The California Court of Appeal, Fourth Appellate District, recently held that a trial court erred in ruling that several borrowers' claims were precluded by a prior unlawful detainer judgment entered against them following the foreclosure sale of their home.
Posts published by “Daniel Miller”
Daniel Miller is an associate in the Chicago office of Maurice Wutscher LLP, practicing in the firm’s Consumer Credit Litigation and Commercial Litigation groups. Daniel has substantial experience as a litigation attorney representing clients in both individual and class action cases involving the FDCPA, TCPA, FCRA, TILA, RESPA, Illinois Consumer Fraud Act, and various other federal and state statutes. He also has experience in representing corporate clients in commercial transactions and executive compensation agreements. Daniel earned his Juris Doctor from the University of Illinois College of Law, and his Bachelor of Arts in History from Durham University in the United Kingdom. He is admitted to practice law in Illinois and the U.S. District Courts for the Northern District of Illinois and the Southern District of Illinois.
The U.S. Court of Appeals for the Eighth Circuit recently reversed a trial court's decision to remand a removed action to state court under the local-controversy exception to the federal Class Action Fairness Act of 2005 (CAFA).
The California Court of Appeals for the Fifth Appellate District recently reversed a trial court's ruling under the California Code of Civil Procedure section 473 to set aside a default and a judgment quieting title against a mortgagee that had foreclosed and acquired title to the subject property.
The U.S. Court of Appeals for the Seventh Circuit recently affirmed a trial court's ruling to stay federal court proceedings brought by a litigious borrower, noting their practical identity to a pending state contested foreclosure action involving the same parties.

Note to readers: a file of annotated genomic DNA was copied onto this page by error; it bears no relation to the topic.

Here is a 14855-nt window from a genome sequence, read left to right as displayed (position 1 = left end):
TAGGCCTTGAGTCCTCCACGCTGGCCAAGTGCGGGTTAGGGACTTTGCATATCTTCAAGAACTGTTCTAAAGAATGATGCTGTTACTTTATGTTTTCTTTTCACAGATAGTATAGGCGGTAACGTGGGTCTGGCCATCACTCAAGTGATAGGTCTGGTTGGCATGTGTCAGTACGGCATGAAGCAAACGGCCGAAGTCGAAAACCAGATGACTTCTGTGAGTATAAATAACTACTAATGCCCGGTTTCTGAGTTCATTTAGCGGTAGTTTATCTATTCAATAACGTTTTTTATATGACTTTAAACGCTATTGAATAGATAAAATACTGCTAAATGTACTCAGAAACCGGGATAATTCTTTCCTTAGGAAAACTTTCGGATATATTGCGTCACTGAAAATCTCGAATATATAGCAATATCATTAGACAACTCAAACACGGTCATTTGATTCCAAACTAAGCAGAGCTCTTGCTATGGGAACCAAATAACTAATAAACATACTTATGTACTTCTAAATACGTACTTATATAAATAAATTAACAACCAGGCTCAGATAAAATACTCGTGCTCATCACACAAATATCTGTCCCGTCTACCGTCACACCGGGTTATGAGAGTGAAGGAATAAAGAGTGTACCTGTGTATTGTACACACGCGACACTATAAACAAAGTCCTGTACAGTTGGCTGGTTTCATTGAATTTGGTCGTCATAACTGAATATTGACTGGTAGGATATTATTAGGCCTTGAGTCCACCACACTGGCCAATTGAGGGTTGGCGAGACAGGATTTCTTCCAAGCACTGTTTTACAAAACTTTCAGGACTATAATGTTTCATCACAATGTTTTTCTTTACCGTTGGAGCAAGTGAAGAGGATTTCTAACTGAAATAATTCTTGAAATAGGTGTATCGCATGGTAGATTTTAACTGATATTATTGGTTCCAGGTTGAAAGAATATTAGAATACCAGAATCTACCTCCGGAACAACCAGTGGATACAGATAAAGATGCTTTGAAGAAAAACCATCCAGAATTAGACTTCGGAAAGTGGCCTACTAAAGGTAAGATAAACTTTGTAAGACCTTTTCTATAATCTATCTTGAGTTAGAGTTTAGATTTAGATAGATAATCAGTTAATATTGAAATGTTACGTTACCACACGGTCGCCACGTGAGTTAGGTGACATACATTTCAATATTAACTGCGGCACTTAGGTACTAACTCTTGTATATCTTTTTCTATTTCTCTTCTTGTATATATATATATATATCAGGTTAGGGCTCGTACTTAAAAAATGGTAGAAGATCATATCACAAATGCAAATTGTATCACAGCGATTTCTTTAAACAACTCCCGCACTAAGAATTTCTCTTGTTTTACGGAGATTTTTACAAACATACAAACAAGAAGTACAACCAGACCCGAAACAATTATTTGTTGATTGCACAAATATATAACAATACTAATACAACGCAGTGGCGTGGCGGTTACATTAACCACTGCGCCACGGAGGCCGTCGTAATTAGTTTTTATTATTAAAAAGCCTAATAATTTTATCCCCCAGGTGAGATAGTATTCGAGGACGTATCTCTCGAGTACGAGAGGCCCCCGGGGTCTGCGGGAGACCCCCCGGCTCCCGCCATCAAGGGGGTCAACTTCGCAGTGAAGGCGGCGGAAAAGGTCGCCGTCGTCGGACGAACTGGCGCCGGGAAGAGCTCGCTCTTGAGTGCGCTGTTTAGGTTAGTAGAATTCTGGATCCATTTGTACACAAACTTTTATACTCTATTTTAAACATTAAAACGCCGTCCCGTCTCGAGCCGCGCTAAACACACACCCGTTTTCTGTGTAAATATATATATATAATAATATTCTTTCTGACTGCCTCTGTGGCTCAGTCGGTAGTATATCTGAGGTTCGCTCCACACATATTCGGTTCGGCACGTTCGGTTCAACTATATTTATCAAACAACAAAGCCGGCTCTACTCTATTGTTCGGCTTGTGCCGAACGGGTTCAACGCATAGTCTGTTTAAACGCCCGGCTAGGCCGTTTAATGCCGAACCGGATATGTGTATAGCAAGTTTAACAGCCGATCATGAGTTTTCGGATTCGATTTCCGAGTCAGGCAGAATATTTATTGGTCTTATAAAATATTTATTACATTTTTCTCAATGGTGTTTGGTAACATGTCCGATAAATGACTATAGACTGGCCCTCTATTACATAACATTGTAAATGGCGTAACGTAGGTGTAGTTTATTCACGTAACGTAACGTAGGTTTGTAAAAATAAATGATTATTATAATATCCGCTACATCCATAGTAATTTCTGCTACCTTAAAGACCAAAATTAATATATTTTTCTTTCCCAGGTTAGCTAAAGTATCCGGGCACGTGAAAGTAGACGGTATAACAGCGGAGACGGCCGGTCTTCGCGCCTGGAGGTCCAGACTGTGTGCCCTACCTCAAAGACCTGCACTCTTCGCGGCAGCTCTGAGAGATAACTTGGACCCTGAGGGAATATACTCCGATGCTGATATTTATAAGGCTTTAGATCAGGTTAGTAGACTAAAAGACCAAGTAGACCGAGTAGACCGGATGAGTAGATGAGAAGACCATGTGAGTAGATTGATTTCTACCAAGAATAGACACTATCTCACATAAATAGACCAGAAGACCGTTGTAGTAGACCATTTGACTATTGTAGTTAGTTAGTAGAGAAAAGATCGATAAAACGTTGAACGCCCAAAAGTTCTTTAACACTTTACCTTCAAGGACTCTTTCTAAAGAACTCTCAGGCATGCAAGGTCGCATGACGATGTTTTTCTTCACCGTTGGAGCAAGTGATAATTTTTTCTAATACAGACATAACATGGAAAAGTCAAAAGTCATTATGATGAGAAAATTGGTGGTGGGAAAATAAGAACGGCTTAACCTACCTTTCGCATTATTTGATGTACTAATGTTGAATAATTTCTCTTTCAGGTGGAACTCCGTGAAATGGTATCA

The Appellate Court of Illinois, Second District, recently affirmed a trial court's rulings (1) granting summary judgment in favor of the mortgagee, (2) approving a judicial sale, and (3) denying the borrower's motion to reconsider.
The U.S. Court of Appeals for the Eighth Circuit recently reversed a trial court's decision and remanded for entry of an order striking the plaintiff's class action allegations and compelling arbitration.
The U.S. Court of Appeals for the Second Circuit recently affirmed a trial court’s denial of a motion to compel arbitration in a putative class action lawsuit under the federal Telephone Consumer Protection Act.
The U.S. Court of Appeals for the Eleventh Circuit recently affirmed a trial court’s ruling that, under Florida law, a policy exclusion that barred coverage for claims arising out of an invasion of privacy also unambiguously excluded coverage for claims alleging violations of the federal Telephone Consumer Protection Act, when the complaint specifically mentioned invasions of privacy.
The Court of Appeal of the State of California, Fourth Appellate District, recently reversed in part and affirmed in part a trial court’s judgment sustaining the defendant loan servicer's and loan owner's demurrer (motion to dismiss) based on res judicata.
The Massachusetts Supreme Judicial Court recently affirmed a trial court’s judgment dismissing a relator’s claims alleging that the defendants, certain financial institutions, collectively engaged in and conspired to engage in fraud, holding that the suit was subject to the public disclosure bar of the Massachusetts False Claims Act.
The U.S. Court of Appeals for the Second Circuit recently held that a borrower had Article III standing to sue in federal court for statutory damages from a mortgagee for its alleged violations of New York’s mortgage satisfaction recording statutes.
The U.S. Court of Appeals for the Eleventh Circuit recently concluded that summary judgment was improper on a group of relators' False Claims Act claim because genuine issues of material fact remained as to whether a lender’s alleged false certifications were material.